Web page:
Hun Sen's party claims victory
Updated: 2013-07-29 01:14
Sitting PM to maintain grip on power
The ruling party of Cambodian Prime Minister Hun Sen claimed victory in Sunday's elections, which were marred by allegations of widespread irregularities, but the party faced rare competition from a resurgent opposition.
Although official results had yet to be announced, Hun Sen's Cambodian People's Party said it expected to win 68 out of the 123 seats in the lower house.
Cambodian Prime Minister Hun Sen raises a ballot at a polling station during the general election on Sunday. Hun Sen's ruling party claimed victory in parliamentary elections, saying it expected to win 68 out of the 123 seats in the lower house. Xinhua
"We can say we've won this election," CPP spokesman Khieu Kanharith said.
The CPP had 90 seats in the previous Parliament, so if confirmed, the result would mark the loss of more than 20 seats.
Hun Sen, a former Khmer Rouge fighter, has been in power for 28 years.
The opposition decried what it described as the kingdom's worst-ever poll irregularities, including missing voter names and thousands of people who turned up to find that others had used their ballots.
"The situation is more serious than at any previous election," Cambodian National Rescue Party spokesman Yim Sovann said.
The party briefly created confusion after claiming it had won the polls, but it quickly retracted the statement. It had no immediate response to the ruling party's declaration.
Protests broke out at one polling station in the capital, Phnom Penh, where a crowd destroyed two police cars, military police spokesman Kheng Tito said, as anger erupted over names missing from the voter list.
Rights groups also expressed concern that the ink used to mark voters could be easily washed off.
"It is very difficult to proclaim this a free and fair election," said Kol Preap, executive director of Transparency International Cambodia.
"I think the level playing field in the process didn't really exist. There has not been equal access to the media, and the opposition leader was not allowed to run as a candidate."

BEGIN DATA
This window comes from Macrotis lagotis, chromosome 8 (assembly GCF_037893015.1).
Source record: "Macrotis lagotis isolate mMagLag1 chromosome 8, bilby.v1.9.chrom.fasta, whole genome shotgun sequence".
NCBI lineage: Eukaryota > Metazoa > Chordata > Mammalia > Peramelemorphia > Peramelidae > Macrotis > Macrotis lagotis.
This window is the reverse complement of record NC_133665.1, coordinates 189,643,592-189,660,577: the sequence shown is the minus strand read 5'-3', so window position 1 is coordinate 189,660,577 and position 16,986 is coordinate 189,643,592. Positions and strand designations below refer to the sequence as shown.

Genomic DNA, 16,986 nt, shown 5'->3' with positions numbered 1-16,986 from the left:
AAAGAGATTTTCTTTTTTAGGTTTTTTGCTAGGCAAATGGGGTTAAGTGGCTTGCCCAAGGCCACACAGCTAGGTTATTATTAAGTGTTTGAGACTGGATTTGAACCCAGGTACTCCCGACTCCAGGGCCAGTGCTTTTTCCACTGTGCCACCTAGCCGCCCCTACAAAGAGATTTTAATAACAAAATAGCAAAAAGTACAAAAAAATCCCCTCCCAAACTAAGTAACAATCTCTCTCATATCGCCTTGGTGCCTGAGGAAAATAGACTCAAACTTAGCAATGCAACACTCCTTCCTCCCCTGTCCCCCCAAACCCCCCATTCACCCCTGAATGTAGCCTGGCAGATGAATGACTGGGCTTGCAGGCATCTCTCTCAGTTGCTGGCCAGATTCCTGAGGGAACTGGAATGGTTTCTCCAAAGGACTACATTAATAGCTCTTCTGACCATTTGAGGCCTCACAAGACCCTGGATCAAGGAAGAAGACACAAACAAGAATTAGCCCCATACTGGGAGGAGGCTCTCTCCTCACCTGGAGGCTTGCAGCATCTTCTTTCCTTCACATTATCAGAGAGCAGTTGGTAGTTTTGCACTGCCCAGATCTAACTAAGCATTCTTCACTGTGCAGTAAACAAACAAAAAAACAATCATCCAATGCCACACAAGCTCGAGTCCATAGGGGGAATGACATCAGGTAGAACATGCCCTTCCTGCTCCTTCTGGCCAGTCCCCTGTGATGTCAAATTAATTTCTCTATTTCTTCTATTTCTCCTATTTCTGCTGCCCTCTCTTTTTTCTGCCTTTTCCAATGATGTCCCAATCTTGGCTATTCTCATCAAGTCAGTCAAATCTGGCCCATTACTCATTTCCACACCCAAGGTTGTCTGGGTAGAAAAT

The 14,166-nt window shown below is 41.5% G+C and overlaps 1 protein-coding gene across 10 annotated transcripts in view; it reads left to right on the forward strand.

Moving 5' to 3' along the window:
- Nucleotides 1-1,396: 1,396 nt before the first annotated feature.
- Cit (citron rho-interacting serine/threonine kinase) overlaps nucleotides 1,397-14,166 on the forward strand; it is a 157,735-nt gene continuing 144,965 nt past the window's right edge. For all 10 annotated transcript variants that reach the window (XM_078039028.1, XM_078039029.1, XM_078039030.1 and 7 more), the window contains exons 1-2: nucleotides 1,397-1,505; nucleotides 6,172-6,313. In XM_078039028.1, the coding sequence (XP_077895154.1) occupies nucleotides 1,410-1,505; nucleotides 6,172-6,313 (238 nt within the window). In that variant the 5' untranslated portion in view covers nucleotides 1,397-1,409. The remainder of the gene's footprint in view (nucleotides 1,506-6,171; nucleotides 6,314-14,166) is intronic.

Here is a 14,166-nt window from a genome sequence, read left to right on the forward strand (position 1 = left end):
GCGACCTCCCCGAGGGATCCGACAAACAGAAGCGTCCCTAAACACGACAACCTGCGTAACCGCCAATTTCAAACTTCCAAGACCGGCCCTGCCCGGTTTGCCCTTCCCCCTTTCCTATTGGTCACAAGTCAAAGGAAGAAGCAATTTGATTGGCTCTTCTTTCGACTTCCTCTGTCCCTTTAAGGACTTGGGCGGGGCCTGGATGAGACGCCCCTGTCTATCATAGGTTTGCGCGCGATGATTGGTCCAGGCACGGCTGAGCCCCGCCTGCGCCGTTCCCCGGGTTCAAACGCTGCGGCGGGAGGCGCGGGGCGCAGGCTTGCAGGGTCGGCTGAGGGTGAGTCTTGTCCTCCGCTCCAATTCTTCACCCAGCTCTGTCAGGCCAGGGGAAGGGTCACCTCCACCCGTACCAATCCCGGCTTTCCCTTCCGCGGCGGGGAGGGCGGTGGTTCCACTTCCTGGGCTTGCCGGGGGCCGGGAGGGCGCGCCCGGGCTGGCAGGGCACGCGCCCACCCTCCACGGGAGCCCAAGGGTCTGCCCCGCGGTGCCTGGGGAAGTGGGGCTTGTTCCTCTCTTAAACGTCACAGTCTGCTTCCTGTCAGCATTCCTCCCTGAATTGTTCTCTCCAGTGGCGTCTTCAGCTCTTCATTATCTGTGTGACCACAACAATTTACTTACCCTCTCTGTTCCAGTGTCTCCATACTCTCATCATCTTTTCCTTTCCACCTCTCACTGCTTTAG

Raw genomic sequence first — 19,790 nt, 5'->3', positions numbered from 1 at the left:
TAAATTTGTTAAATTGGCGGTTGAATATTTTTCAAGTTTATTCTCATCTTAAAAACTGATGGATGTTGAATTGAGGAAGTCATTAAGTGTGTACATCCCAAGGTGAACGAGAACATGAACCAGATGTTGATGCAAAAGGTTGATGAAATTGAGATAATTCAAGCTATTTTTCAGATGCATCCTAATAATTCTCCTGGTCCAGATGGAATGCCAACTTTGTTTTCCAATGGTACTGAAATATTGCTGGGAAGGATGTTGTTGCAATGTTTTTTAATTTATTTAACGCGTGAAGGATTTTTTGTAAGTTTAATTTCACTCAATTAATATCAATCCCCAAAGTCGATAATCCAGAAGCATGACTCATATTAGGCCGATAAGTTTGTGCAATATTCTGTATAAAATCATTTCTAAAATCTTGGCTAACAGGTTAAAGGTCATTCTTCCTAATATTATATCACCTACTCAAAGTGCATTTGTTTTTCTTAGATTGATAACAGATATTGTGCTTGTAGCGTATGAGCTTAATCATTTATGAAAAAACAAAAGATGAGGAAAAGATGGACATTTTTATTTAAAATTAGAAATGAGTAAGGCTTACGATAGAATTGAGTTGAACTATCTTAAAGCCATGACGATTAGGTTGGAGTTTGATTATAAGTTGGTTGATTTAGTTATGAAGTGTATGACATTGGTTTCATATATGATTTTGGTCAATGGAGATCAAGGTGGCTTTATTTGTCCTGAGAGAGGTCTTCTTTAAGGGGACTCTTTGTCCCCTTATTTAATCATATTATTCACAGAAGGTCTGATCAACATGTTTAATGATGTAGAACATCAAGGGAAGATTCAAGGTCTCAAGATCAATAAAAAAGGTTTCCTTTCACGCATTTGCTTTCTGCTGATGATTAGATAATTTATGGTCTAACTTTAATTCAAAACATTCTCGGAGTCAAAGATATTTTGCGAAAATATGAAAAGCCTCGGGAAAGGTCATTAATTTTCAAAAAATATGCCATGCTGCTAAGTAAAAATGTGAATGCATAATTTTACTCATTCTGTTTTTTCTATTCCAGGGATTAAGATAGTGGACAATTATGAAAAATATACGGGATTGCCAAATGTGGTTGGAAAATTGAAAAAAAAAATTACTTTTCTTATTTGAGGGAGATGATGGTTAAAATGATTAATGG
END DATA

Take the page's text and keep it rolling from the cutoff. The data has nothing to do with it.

The National Election Committee denied irregularities.
Even before polls opened, the opposition had said a Hun Sen win would be "worthless" without the participation of its leader, Sam Rainsy.
The French-educated former banker returned to Cambodia on July 19 from self-imposed exile after receiving a surprise royal pardon for criminal convictions that Rainsy contends were politically motivated.
But he was barred from running as a candidate since the authorities said it was too late to add his name to the electoral register.
Rainsy toured polling stations in Phnom Penh on Sunday to "collect more evidence" of vote irregularities.
He said that if indications pointed to a "plot to rig the election", then "definitely we will protest".
A local poll monitor, the Committee for Free and Fair Elections in Cambodia, alleged that up to 1.25 million people who were eligible to cast ballots were not on voter lists.
About 9.6 million people were registered to vote — more than a third of whom were under 30.
Soon after polls opened, a smiling Hun Sen kissed his ballot and dropped it into the box at a polling station at a teacher training school in the town of Ta Khmao near the capital.
First in line to vote there was 87-year-old Yim Hor Eam, who described it as a "historic day".
"I voted for peace for the country. If we make a wrong decision, the country will be in danger, will be destroyed," he said, without revealing whom he supported.
Hun Sen defected from the Khmer Rouge, and oversaw Cambodia's transformation from a nation devastated in the late 1970s to become one of Southeast Asia's most vibrant economies.